ECSA: Europe Rushing to Regulate CO2 Emissions
European Community Shipowners’ Association (ECSA) has warned that European shipowners are concerned by the intention of the Italian Presidency of the European Council to move full steam ahead with EU Regulation for Monitoring, Reporting and Verification system of carbon dioxide emissions from maritime transport (EU MRV Regulation), which could potentially include commercial and operational information.
ECSA therefore urges EU decision-makers to re-focus on developments at international level, lest unilateral EU action lead to regional differentiation and ultimately obstruct progress in the IMO (International Maritime Organisation).
In 2013, the European Commission put forward the MRV proposal with the intention of paving the way for an international solution. The IMO has in parallel been making progress towards establishing a global monitoring system.
Currently, the work on the EU instrument is proceeding at a faster pace than the work of the IMO, and therein lies the risk. The EU instrument should be as simple and straightforward as possible, so as to be easily adaptable at a later stage to incorporate the outcome of the IMO process, ECSA says. Moreover, the simpler the EU tool remains, the more it will facilitate international negotiations instead of pre-empting them.
“The stated goal of EU regulators has until now been to make the MRV the first step towards a global solution on CO2 emissions from shipping and I believe it is important to avoid any boomerang effect resulting from unilateral EU action. Co-legislators should therefore take into account ongoing IMO deliberations and anticipate the reaction of non-European IMO Parties. Failing to do so could present other IMO Member States with a de facto situation that might ultimately hamper a swift agreement at IMO level,” said Patrick Verhoeven, ECSA Secretary-General.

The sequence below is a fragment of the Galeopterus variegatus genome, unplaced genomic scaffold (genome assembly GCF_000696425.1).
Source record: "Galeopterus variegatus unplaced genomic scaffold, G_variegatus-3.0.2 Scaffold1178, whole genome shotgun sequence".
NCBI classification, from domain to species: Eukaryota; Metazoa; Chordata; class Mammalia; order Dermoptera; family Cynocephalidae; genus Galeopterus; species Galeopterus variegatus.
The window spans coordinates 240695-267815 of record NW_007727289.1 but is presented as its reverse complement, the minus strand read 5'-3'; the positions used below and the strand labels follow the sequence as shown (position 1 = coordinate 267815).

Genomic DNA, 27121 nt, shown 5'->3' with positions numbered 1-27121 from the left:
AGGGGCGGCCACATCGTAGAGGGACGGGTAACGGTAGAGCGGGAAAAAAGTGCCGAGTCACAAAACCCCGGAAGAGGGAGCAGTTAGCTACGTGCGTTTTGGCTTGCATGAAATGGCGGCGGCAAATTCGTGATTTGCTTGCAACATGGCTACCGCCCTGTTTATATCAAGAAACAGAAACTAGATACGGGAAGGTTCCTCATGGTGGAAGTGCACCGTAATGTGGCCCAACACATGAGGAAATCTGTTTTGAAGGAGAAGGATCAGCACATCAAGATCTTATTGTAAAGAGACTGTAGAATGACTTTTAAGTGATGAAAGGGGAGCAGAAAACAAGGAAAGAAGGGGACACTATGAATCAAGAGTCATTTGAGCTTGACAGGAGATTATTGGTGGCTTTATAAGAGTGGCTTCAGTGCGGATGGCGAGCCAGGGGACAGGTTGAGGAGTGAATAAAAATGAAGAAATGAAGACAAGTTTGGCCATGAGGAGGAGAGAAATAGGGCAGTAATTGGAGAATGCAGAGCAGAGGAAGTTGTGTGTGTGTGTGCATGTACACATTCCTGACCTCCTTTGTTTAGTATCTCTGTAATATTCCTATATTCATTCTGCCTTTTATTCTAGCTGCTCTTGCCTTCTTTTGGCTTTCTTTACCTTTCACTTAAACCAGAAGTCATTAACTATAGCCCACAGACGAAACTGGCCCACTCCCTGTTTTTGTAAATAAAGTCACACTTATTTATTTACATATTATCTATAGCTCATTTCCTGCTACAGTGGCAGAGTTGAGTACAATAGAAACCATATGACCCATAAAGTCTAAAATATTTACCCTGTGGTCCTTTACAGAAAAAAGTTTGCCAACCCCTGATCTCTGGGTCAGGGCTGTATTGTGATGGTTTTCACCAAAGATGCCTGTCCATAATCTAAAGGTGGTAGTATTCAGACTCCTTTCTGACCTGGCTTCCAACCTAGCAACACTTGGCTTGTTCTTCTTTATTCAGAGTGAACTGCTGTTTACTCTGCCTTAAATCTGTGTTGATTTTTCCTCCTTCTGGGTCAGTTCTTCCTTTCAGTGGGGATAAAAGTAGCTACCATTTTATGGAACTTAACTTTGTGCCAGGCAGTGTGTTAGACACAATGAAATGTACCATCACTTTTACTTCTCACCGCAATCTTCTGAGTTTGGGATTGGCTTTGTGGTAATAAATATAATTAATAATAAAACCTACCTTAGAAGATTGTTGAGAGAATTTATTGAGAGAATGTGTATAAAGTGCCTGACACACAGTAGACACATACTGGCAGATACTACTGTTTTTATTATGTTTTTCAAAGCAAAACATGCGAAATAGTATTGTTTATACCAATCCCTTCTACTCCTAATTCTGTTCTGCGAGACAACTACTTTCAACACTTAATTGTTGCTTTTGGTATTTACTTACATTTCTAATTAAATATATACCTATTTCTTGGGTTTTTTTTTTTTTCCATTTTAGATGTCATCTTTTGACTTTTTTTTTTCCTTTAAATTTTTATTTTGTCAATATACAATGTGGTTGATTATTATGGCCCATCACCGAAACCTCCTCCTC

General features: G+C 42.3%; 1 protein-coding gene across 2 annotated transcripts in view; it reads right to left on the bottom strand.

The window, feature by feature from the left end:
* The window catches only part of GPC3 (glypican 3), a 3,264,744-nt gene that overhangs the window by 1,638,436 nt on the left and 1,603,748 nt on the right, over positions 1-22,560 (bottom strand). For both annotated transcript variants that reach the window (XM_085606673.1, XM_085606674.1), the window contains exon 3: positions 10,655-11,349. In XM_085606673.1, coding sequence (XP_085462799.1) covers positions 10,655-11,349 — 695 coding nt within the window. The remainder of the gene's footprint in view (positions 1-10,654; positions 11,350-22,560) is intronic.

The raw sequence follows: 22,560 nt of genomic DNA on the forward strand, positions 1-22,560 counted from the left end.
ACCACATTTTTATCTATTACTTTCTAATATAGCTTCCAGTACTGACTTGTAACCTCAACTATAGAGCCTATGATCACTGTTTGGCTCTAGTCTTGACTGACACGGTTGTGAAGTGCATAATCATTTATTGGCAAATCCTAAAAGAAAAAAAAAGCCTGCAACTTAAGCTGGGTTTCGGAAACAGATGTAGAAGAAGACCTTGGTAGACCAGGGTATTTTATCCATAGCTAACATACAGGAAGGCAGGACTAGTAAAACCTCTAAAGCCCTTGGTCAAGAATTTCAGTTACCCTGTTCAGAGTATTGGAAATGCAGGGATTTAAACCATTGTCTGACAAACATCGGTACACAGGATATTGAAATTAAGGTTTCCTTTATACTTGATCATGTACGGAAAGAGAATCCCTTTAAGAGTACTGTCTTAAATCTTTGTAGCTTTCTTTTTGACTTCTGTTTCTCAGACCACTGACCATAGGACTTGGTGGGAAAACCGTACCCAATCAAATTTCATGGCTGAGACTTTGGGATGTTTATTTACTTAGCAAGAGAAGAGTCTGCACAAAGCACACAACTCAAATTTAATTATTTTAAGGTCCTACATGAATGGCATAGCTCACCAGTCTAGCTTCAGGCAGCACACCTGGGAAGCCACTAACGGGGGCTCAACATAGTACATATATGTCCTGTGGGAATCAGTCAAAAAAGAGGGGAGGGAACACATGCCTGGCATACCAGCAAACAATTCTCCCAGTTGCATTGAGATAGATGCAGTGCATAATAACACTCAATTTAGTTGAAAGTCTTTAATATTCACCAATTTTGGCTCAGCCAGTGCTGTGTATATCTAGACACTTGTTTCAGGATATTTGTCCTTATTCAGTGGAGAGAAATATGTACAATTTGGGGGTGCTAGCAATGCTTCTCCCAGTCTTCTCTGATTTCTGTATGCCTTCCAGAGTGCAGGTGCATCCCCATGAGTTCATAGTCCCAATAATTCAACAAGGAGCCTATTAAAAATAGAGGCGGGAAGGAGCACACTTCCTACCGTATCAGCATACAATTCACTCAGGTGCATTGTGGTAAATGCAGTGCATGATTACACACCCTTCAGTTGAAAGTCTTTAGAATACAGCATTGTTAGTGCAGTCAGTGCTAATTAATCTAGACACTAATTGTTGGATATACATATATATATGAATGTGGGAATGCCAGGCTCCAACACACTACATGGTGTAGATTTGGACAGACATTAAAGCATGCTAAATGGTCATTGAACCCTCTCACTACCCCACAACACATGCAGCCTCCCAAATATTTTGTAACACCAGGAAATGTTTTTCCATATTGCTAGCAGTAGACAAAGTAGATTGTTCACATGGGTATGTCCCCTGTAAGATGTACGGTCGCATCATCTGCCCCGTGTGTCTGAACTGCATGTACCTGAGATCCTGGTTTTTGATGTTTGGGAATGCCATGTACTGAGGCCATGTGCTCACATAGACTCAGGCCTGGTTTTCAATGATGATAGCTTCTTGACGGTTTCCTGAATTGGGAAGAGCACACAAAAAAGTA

It should also be noted that the Commission’s proposal indicates 2018 as the starting year for the monitoring exercise, giving ample time to the IMO to decide which global measures are the most environmentally effective and economically sound. European shipowners are therefore sceptical as to the urgency of an agreement at EU level when it would not only be possible but also more prudent to await the results of the IMO deliberations.
“We hope that EU decision-makers will stay on the right course and avoid making any decisions that might hinder the ongoing progress at international level,” said Verhoeven.